In the latest of our BGF Executive Summary series, Tim Cobbold – CEO of UBM, and former CEO of both De La Rue and Chloride – shared with an audience of portfolio CEOs, Chairmen and other BGF friends, his experiences of taking some of the UK’s largest businesses through varied and challenging times, and the lessons about leadership that he has learnt along the way.

Tim has earned a reputation as one of the UK’s most successful CEOs. During his tenure at Chloride, it became the UK's largest supplier of secure power systems to hospitals and other public buildings and facilities, before being sold to Emerson Electric for $1.5bn. Tim subsequently moved to De La Rue taking on multiple challenges, including the fall-out from production problems at its UK paper mill and a hostile takeover attempt from French rival Oberthur. Over three years, he successfully led the restoration of the Group’s reputation and delivered a significant turnaround in financial performance and prospects.

Tim’s thoughts on leadership:

There are no rights and wrongs in leadership. Everything is personal – reflecting your own personality, but also more critically the culture and personality of the people and organisation that you lead.

We can’t all be Churchill. In fact, in peacetime not even Winston Churchill was always that “Churchillian”. Your leadership style should reflect your personality and the context in which you are operating.

We can all learn to become better leaders.

The importance of self-awareness, good communication and always taking time to understand people should be your guiding principles. With these three principles at the front of your mind you will be armed to tackle the challenges every leader will face:

1. Big Picture & Eye for Detail

A leader must be able to see the big picture, to set the context for their company and for everything that it does. But showing a willingness to get immersed in real detail as and when it is required can sometimes demonstrate leadership better than any grand strategy.

2. Flexibility & Consistency

People appreciate consistency and strong leadership. But know when leadership becomes dogmatic or inflexible. A good leader listens to others: actively canvass other opinions and prove that you are prepared to change your mind when needed.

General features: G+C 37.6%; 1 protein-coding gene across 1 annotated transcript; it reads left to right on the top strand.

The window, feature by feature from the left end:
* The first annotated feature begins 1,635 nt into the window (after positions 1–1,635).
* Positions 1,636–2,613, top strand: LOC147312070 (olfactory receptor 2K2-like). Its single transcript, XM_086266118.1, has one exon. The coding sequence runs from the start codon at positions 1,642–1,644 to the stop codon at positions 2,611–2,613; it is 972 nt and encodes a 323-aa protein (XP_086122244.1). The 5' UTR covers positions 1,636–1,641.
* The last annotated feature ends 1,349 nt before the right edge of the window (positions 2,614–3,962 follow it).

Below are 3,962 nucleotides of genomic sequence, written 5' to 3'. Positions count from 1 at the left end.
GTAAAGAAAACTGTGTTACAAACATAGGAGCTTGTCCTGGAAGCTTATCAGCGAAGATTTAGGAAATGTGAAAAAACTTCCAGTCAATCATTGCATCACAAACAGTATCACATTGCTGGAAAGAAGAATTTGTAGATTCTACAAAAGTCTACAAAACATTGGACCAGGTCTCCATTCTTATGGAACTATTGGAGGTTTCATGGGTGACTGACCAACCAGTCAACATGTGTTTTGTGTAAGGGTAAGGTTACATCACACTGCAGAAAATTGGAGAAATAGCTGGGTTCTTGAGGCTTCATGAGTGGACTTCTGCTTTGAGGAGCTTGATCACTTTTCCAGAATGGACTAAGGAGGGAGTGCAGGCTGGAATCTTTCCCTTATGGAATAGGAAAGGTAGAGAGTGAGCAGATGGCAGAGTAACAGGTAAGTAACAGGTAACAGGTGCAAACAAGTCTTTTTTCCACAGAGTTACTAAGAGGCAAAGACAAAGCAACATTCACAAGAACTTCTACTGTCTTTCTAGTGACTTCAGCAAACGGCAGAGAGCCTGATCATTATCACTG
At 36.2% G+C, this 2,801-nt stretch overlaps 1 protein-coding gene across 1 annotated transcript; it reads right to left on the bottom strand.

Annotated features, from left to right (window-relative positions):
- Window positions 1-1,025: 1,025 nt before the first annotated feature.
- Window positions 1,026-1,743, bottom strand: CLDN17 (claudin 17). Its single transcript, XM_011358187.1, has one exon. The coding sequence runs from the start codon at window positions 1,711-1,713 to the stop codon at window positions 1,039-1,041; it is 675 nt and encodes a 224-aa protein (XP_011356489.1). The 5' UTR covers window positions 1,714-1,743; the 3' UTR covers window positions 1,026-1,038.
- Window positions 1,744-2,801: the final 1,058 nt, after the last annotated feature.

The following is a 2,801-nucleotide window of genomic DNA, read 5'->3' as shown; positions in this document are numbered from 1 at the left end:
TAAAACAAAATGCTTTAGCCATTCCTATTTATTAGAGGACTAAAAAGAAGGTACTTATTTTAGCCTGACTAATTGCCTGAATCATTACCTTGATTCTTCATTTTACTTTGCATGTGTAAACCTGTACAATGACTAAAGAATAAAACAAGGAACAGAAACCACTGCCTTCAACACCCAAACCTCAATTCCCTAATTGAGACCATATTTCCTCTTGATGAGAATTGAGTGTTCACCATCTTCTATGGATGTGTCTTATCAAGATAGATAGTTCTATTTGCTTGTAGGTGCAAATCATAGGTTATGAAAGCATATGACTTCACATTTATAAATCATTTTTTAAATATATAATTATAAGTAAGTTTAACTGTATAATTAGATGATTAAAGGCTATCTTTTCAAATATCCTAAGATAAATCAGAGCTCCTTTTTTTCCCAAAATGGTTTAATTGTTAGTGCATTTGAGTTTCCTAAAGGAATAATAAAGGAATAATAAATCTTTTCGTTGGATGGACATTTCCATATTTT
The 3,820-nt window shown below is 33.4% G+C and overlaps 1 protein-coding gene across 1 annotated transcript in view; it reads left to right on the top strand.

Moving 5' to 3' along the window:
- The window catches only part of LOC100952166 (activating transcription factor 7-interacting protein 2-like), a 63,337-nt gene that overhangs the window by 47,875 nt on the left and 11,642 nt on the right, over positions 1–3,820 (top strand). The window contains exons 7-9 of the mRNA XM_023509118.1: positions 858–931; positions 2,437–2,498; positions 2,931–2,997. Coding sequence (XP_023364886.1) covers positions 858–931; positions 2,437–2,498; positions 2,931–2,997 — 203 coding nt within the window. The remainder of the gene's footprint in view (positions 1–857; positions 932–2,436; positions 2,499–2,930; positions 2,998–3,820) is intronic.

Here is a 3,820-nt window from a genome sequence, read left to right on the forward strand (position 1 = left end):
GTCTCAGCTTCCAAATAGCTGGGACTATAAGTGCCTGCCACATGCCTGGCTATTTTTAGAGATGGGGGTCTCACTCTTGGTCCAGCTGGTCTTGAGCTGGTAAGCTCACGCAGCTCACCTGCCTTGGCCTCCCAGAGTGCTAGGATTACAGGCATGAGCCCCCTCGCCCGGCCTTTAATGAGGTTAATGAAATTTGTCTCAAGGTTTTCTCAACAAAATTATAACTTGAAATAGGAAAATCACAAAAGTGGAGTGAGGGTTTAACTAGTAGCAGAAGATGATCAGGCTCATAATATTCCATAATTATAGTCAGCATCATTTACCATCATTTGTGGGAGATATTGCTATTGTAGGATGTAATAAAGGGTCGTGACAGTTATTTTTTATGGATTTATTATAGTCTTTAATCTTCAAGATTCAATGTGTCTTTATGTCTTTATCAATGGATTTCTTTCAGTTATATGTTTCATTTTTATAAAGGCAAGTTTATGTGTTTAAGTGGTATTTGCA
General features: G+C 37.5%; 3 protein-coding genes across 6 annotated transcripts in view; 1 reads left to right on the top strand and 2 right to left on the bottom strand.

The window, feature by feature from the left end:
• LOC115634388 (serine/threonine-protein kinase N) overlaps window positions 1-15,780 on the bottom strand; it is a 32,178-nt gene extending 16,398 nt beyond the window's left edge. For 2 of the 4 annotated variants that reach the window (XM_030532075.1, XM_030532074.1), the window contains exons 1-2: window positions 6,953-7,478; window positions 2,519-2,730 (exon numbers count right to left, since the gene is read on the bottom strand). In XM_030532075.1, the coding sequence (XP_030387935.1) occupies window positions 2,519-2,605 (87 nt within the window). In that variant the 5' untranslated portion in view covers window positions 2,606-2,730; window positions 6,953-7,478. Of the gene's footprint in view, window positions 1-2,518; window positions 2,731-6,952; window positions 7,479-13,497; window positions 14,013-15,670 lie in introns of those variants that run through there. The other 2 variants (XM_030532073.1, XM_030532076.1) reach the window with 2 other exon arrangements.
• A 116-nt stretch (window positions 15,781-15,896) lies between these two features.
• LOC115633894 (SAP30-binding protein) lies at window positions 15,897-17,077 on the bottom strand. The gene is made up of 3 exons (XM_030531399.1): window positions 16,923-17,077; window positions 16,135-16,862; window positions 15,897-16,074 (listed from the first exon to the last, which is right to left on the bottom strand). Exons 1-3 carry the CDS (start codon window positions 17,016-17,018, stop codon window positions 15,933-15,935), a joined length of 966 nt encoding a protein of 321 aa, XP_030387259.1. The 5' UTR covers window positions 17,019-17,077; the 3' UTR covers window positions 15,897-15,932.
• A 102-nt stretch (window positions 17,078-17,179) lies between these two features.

3. Confidence & Uncertainty

It is important to project confidence. If you don’t believe in yourself or your leadership, neither will the people that you are leading. But it is not a sign of weakness to express uncertainty or to ask for help in some situations. Indeed, at the right moment your willingness to admit uncertainty can create stronger relationships and ultimately result in better decisions.

4. Directing & Taking Direction

You may lead from the front, but a boat is steered from the rear. A leader must provide overall direction for the company, setting the strategic course. But delegating to others and allowing them to lead in your place when it is appropriate can introduce new energy and ideas, as well as developing the skills of your senior team. Reflected glory often shines much brighter.

5. Demanding & Giving

Conventional wisdom says that a leader must demand action, but how much more powerful is it when your people are self-motivated to act. Create a culture where action is encouraged and rewarded and where people set high expectations for themselves.

6. Strength & Humility

People like strength. Look for opportunities to show that you are willing to make decisions, and to accept the consequences, and that you are willing to protect and defend your team. But don’t let your strength as a leader obscure your identity as a real person with a life beyond business. Show a human side in the way that you deal with people and that you recognise your own fallibility.

7. Learning & Teaching

Learning is a two way process. Never stop wanting to learn, and don’t underestimate the power of asking your team to share the benefits of their own experience. It will earn you respect as well as developing new skills and knowledge. Likewise take the time to teach, coach and mentor people within your organisation.

8. Sending & Receiving

A good communicator thinks about their audience, and that process starts with listening. Always make sure you are prepared for the hardest questions, and think through the answers before they are even asked. Don’t be afraid to use a range of communication methods to get your messages across – words, phraseology, body language, facial expression – to help you connect with each individual.


BGF’s Executive Summary series will resume again in 2015. If you would like to receive information about forthcoming speakers, please get in touch via the BGF website.